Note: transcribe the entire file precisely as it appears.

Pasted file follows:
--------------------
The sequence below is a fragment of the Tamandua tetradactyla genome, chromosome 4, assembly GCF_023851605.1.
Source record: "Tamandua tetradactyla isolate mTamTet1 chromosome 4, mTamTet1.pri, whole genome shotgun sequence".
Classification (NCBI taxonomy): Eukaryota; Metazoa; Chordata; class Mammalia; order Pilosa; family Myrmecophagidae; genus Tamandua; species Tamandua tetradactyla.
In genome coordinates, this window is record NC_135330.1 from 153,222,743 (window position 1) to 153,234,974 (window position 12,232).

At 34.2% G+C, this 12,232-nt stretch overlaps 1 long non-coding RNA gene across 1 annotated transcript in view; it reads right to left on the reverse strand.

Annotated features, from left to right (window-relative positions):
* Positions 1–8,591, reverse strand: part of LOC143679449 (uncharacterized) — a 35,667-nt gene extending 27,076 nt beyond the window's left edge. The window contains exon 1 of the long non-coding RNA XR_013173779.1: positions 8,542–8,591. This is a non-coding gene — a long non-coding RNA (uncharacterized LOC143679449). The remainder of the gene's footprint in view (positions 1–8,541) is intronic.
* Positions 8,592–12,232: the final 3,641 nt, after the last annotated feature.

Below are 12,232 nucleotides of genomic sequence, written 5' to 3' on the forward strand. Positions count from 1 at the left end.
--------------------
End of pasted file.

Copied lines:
The sequence below is a fragment of the Tamandua tetradactyla genome, chromosome 4, assembly GCF_023851605.1.
Source record: "Tamandua tetradactyla isolate mTamTet1 chromosome 4, mTamTet1.pri, whole genome shotgun sequence".
Classification (NCBI taxonomy): Eukaryota; Metazoa; Chordata; class Mammalia; order Pilosa; family Myrmecophagidae; genus Tamandua; species Tamandua tetradactyla.
In genome coordinates, this window is record NC_135330.1 from 153,222,743 (window position 1) to 153,234,974 (window position 12,232).

At 34.2% G+C, this 12,232-nt stretch overlaps 1 long non-coding RNA gene across 1 annotated transcript in view; it reads right to left on the reverse strand.

Annotated features, from left to right (window-relative positions):
* Positions 1–8,591, reverse strand: part of LOC143679449 (uncharacterized) — a 35,667-nt gene extending 27,076 nt beyond the window's left edge. The window contains exon 1 of the long non-coding RNA XR_013173779.1: positions 8,542–8,591. This is a non-coding gene — a long non-coding RNA (uncharacterized LOC143679449). The remainder of the gene's footprint in view (positions 1–8,541) is intronic.
* Positions 8,592–12,232: the final 3,641 nt, after the last annotated feature.

Below are 12,232 nucleotides of genomic sequence, written 5' to 3' on the forward strand. Positions count from 1 at the left end.